• Set up your computer desk or workstation so your monitor is at eye level. If you’re looking at papers while you type, use a stand so the papers are at eye level as well.

Standing

  • Try to keep your ears, shoulders, and hips in a line when walking or standing
  • If you stand for long periods of time, put one foot on a low stool. Change feet often to keep pressure off your spine.
  • To lower yourself, bend at the knees with a straight back.
  • Work at eye level. Use a ladder instead of reaching up and tilting your head back.

Sleeping

  • Sleep or rest on a firm mattress.
  • Avoid using too high a pillow or lying on your stomach. These may cause a “crick” (pain) in your neck.
  • To help keep your spine aligned, lie on your side with your knees bent and a pillow between them. Or lie on your back with a pillow under your knees.
  • Use a cervical roll or cervical pillow under your neck.

Relieve Stress

Emotional stress can be brought on by a number of things. You may be worried about your job or your family. Or you may be feeling angry, sad, or afraid about something in your life. This stres.s can show up as pain or muscle tension in your neck. It can also make existing injuries more painful. You can take steps to relieve and control your stress. Try these tips:

  • Take a walk at lunch to get away from the pressures of work.
  • Get plenty of regular exercise.
  • Picture yourself in a place you’d like to be. Or, if you can, take a short trip.
  • Learn how to manage your time.
  • Get a massage to help relax your neck and shoulder muscles.
  • Talk to a friend or counselor about your stress.

Wear and Tear

As you grow older, neck problems can occur from daily wear and tear. This is called disk degeneration. Worn vertebrae can result in swollen joints or arthritis. A worn disk may bulge or tear. This is called a herniated disk.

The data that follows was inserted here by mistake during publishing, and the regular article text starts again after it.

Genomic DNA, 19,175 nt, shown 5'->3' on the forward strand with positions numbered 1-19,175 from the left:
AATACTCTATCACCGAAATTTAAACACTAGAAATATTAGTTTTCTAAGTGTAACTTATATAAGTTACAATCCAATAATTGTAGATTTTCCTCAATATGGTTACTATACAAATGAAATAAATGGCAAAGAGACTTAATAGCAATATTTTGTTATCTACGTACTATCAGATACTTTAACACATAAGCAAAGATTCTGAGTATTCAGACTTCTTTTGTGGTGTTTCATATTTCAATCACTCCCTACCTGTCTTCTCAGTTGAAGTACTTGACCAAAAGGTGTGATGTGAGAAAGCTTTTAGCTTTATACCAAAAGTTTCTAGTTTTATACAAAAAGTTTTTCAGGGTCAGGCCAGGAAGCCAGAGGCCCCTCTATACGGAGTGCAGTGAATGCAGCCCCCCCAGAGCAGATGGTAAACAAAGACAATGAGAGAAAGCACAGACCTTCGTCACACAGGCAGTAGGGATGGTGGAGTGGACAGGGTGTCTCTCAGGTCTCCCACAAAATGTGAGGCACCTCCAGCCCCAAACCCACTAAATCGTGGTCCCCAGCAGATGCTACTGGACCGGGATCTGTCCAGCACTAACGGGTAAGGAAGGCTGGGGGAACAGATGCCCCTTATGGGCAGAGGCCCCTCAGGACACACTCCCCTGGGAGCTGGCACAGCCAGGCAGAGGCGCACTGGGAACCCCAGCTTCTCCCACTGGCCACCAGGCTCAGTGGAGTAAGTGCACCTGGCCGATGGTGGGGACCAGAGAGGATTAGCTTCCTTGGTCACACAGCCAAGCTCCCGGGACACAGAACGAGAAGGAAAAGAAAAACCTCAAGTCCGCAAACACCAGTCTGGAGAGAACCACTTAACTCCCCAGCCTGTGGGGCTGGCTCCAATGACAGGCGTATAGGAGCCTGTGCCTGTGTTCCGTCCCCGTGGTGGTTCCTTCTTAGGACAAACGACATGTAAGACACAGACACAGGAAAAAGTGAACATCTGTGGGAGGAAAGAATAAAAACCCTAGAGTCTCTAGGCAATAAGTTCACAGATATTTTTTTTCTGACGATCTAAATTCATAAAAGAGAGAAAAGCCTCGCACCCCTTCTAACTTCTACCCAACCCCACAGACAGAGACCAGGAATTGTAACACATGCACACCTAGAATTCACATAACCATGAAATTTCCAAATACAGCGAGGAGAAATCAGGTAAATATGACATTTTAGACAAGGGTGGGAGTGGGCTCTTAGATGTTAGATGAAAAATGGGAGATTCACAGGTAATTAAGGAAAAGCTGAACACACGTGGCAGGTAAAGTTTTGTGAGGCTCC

Disk Degeneration

As disks wear out, or degenerate, they become narrow and less elastic. This means they are not able to cushion the vertebrae as well as they used to. When disks wear down, vertebrae may rub against each other. This can cause growths called bone spurs to form. These spurs can pinch a nearby nerve, causing pain.

The Process of Disk Degeneration

Arthritis

With overuse, the joints become swollen and stiff. This is a form of arthritis. It can reduce your neck’s range of motion. The swollen tissue around the joint may also squeeze the nerves in the foramina, causing pain.

Herniated Disk

A worn disk sometimes bulges or tears. The damaged portion of this herniated disk may press on a nerve. This can cause pain or weakness in your arm. A herniated disk can also be caused by an injury or by sudden movement.

Special Note

  • Treatment usually brings results in about 6 to 8 weeks.
  • Your treatment may include the self-care measures on pages 10 and 11.
  • It is common for problems to return.

Sprains and Other Injuries

The neck can be injured if it is forced to move past its normal range of motion. When this happens, the muscles and ligaments in the neck stretch and tear. This is called a sprain. Other neck injuries can occur if you hit something headfirst. If your neck is injured, see a healthcare provider right away to get a diagnosis and begin treatment.

Whiplashwhiplash1